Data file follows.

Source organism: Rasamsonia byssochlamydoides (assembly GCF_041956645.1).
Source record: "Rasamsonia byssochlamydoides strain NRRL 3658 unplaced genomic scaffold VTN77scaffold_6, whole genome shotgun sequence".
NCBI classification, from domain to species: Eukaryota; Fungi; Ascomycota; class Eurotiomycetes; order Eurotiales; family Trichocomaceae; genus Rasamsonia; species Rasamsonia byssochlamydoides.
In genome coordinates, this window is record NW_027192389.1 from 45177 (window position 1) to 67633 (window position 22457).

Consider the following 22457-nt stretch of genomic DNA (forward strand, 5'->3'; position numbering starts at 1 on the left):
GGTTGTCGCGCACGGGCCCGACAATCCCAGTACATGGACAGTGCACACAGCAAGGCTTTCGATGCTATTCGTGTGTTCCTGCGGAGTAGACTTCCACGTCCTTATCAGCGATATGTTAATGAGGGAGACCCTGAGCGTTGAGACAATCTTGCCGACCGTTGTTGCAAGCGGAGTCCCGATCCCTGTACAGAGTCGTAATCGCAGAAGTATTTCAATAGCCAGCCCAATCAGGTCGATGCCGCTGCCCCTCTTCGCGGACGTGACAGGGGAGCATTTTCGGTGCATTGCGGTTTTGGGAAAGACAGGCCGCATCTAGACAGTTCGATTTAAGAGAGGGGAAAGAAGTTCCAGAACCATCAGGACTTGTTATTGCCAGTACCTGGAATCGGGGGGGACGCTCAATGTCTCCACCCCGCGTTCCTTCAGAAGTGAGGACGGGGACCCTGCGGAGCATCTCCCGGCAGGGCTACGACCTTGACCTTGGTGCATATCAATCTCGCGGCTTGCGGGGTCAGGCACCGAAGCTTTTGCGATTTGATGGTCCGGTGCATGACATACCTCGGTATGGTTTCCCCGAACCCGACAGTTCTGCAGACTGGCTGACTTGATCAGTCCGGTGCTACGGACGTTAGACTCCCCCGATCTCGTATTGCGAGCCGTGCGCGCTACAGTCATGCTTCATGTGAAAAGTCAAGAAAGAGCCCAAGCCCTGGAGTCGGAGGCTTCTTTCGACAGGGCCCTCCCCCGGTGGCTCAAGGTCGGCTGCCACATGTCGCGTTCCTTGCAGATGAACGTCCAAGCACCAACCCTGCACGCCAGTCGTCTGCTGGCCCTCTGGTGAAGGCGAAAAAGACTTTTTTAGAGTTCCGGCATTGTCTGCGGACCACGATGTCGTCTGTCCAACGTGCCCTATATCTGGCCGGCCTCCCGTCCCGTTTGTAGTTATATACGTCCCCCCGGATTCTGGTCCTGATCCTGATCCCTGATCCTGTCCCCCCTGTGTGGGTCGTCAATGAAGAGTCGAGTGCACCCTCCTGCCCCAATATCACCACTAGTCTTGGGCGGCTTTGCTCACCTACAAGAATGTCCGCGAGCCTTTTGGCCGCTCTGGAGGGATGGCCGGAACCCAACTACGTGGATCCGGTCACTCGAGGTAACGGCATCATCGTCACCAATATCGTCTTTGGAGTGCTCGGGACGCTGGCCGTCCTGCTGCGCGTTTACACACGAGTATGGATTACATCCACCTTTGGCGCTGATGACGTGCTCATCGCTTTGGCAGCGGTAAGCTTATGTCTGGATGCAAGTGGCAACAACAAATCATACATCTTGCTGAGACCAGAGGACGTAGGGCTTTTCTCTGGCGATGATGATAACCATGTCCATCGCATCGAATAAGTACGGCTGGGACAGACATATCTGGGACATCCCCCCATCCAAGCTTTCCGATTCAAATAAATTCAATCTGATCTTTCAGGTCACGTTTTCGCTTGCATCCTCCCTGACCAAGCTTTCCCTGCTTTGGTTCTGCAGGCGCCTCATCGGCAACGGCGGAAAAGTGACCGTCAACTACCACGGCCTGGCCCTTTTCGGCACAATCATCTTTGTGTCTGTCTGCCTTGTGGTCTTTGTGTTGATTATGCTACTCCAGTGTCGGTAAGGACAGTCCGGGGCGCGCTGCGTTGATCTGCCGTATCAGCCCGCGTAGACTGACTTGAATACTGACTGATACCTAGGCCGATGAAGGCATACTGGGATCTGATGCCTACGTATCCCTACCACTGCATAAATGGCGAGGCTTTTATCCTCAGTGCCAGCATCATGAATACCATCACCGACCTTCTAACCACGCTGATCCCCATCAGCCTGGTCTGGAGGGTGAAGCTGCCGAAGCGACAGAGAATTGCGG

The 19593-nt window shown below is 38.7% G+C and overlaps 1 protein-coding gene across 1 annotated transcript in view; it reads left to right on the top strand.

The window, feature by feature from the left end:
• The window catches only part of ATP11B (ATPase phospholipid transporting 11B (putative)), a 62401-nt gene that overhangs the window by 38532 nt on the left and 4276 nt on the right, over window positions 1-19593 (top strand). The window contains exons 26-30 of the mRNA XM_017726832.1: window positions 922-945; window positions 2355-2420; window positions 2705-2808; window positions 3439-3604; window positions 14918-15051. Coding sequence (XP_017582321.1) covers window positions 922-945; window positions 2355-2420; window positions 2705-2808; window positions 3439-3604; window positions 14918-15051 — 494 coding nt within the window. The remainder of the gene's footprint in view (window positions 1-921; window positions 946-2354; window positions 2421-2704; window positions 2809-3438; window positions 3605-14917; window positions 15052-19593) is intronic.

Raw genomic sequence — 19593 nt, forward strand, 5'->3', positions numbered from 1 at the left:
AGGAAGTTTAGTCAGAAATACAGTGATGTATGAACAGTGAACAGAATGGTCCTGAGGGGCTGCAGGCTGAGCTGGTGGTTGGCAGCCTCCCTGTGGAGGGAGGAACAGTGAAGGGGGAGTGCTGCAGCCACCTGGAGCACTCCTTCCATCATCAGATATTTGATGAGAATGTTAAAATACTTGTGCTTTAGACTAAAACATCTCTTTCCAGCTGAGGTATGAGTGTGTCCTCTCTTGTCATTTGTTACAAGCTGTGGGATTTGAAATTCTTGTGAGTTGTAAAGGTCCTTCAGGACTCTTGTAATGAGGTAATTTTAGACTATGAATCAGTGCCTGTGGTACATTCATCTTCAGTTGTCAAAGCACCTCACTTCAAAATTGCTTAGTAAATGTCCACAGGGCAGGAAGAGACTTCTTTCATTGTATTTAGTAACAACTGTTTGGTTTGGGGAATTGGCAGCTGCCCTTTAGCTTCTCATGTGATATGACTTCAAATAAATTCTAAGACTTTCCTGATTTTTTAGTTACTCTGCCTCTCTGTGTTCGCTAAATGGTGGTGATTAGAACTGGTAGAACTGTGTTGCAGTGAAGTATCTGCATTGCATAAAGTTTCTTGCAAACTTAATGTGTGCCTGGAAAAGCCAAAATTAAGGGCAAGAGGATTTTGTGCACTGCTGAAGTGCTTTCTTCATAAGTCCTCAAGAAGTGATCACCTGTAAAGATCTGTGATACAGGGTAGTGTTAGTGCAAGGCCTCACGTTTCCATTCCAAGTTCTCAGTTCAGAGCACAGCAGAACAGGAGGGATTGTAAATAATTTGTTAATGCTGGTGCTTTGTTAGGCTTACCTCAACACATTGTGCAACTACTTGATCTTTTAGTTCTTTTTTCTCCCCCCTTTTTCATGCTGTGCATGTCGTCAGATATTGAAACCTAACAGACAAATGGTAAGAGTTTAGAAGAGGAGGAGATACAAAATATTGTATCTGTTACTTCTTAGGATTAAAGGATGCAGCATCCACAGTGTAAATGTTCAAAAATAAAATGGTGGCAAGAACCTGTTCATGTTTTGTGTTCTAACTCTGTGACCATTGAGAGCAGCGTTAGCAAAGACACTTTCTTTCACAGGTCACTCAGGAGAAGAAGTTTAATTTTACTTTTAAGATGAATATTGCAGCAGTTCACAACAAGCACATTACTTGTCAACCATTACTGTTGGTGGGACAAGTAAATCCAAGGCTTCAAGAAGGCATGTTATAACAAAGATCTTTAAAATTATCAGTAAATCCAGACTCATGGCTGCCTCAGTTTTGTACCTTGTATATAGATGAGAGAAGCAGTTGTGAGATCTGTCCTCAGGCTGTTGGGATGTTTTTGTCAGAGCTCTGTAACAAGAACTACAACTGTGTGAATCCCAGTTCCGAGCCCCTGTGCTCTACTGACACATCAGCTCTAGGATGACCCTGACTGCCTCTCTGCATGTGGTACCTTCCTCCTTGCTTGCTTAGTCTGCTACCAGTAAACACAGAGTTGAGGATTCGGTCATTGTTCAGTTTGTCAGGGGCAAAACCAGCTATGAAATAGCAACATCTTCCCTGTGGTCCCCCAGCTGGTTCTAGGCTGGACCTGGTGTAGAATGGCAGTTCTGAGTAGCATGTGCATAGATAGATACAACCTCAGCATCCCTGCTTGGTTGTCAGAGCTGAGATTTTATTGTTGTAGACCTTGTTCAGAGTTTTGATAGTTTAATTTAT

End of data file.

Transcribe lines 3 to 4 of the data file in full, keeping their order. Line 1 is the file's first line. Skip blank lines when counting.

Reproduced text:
NCBI classification, from domain to species: Eukaryota; Fungi; Ascomycota; class Eurotiomycetes; order Eurotiales; family Trichocomaceae; genus Rasamsonia; species Rasamsonia byssochlamydoides.
In genome coordinates, this window is record NW_027192389.1 from 45177 (window position 1) to 67633 (window position 22457).